Care as Empowerment

Oral histories show path to safe maternal care for all in new book by Columbia Nursing’s Professor Dohrn

Midwives and future midwives from New York City and beyond gathered with members of the Columbia Nursing community on December 11, 2023, to celebrate a new book by Professor Jennifer Dohrn, DNP, about the Childbearing Center of Morris Heights (Morris Heights Health Center/Women’s Health and Birthing Pavilion)—the first (and to date the only) freestanding birthing center in the South Bronx. Though the center closed its services for birthing in 2012, its impact will endure thanks to Dohrn’s book. 

Titled Mothers, Midwives and Reimagining Birth in the South Bronx: Breathe, Now Push, the book was published in November 2023 by McMillan/Springer as part of its Palgrave Studies in Oral History series. It features oral histories by 12 women who delivered their babies at the center, many of whom were on hand at the event. The book describes how Dohrn and a team of midwives worked with the community to establish the center, which opened in 1988 and made birthing safe for thousands of women until its closing 24 years later. 

Midwifery DNP student Keisha Paul, MS ’23, and midwife Sarah Elizabeth, DNP ’23, opened the event by reading a scene from the book that describes a woman in labor at the center, with her partner and her mother; the joyful moment of the baby’s birth; and the peace and comfort experienced by the new family as they rested after the delivery.  

A panel discussion about the current maternal health crisis globally and within the US followed. The conversation included Dohrn; Assistant Professor Rebekah Ruppe, DNP, the director of Columbia Nursing’s Midwifery Program; and Assistant Professor Ashley Graham-Perel, EdD, the interim director of Columbia Nursing’s Office of Diversity and Cultural Affairs. The panelists shared their perspectives on the United States’ dismal maternal mortality statistics—noting the crisis’s roots in the racialization of health care, a product of the country’s history of enslavement and a central cause of Black women dying at three times the rates of white women, as well as the potential of midwife-led care to help heal the generational trauma that haunts pregnancy and childbirth for many women.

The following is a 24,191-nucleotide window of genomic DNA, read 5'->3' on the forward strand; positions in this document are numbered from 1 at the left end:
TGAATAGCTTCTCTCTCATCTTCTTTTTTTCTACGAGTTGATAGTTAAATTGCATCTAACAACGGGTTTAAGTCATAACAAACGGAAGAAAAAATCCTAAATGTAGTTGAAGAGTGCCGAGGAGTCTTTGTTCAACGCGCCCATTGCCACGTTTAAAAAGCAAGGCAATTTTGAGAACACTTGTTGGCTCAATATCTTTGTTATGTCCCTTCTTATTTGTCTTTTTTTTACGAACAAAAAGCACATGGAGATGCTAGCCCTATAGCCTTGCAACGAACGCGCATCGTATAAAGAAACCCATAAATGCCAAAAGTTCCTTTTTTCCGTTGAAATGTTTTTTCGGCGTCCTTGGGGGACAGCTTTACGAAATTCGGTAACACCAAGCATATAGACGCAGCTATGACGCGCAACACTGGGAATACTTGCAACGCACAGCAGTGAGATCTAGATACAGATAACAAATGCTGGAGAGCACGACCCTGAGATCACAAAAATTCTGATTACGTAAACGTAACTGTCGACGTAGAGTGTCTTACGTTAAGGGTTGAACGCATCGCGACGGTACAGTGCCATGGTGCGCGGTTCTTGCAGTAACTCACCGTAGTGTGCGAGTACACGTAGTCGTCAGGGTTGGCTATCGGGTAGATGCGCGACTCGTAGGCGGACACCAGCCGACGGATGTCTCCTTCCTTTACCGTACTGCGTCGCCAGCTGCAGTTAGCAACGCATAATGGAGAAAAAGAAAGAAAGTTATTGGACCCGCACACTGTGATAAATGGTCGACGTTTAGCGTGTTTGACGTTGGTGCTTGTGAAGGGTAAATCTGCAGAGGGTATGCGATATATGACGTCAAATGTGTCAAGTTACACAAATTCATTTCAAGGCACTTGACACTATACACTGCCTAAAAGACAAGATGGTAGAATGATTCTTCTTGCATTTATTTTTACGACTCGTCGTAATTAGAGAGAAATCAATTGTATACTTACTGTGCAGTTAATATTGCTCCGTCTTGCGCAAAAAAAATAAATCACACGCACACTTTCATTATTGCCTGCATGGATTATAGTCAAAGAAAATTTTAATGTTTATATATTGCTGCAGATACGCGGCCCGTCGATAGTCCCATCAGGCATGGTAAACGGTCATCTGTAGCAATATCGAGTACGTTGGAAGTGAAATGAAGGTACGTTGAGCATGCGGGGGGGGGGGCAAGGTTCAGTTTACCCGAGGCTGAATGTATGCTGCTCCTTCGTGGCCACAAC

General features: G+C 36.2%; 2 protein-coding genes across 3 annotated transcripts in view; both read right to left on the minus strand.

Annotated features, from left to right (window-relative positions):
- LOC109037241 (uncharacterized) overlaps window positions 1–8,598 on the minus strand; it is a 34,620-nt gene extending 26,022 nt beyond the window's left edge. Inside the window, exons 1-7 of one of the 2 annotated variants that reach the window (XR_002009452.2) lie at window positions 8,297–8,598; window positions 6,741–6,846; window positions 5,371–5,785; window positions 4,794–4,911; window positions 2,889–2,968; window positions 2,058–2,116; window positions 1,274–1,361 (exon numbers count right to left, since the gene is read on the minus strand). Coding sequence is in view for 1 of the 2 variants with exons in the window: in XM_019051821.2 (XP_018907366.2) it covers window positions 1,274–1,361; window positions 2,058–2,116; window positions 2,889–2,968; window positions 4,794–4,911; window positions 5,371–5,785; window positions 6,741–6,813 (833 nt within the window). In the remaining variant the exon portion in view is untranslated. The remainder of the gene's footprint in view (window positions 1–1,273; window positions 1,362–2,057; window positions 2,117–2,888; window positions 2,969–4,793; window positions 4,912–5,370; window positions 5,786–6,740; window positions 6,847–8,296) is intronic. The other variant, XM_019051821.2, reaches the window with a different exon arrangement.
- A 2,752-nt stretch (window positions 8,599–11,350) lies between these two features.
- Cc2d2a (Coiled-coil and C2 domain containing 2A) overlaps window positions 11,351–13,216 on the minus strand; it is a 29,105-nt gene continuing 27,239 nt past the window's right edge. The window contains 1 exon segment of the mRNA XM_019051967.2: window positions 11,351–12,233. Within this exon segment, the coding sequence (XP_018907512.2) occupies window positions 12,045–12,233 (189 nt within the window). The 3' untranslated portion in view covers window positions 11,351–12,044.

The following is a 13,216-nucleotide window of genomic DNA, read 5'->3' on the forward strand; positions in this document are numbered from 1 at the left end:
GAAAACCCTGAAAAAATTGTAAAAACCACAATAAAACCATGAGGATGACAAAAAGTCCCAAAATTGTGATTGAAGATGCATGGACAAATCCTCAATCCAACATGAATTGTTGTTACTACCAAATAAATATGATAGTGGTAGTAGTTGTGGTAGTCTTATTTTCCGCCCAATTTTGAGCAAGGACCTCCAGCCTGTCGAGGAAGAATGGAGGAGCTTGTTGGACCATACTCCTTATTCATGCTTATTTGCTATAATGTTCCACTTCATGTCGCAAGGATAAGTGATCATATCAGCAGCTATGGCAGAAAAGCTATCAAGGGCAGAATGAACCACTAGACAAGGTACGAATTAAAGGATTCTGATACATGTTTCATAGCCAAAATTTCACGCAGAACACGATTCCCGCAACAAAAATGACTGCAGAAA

“Birth is just an amazing time because you can make great leaps when it’s recognized what’s needed, when you feel empowered, and the pain that you’ve experienced is acknowledged,” Dohrn said.  

She quoted from a few of the oral histories to make it clear that the birthing center was different from hospitals where women didn’t feel safe, listened to, or seen:  

It truly empowered the women it served to claim agency and take ownership of their own birthing and parenting journey. As a woman of color from a low-income, working-class background, I felt I belonged from the moment I walked in because it was filled with women that looked and sounded like me and because the midwives made me feel I belonged.

You just walked in as the woman that you are, whatever your experience. And you didn’t have to leave it at the door, you brought it with you.

Dohrn’s book ends with a call to action, which she read at the close of the panel:  

A close listening to the voices of these women provides repeated affirmation of what is needed to move from the current time when maternal health is not a basic right for all women to a new era of safe motherhood that is inclusive and equitable. What matters is loud and clear. Deconstructing racialization and inequity in maternity care matters. Environment matters. Culture matters. A voice in care and policy matters. Midwifery care matters. Growth and self-empowerment of women matters. So it is time to take a breath, get centered, and to push forward for justice.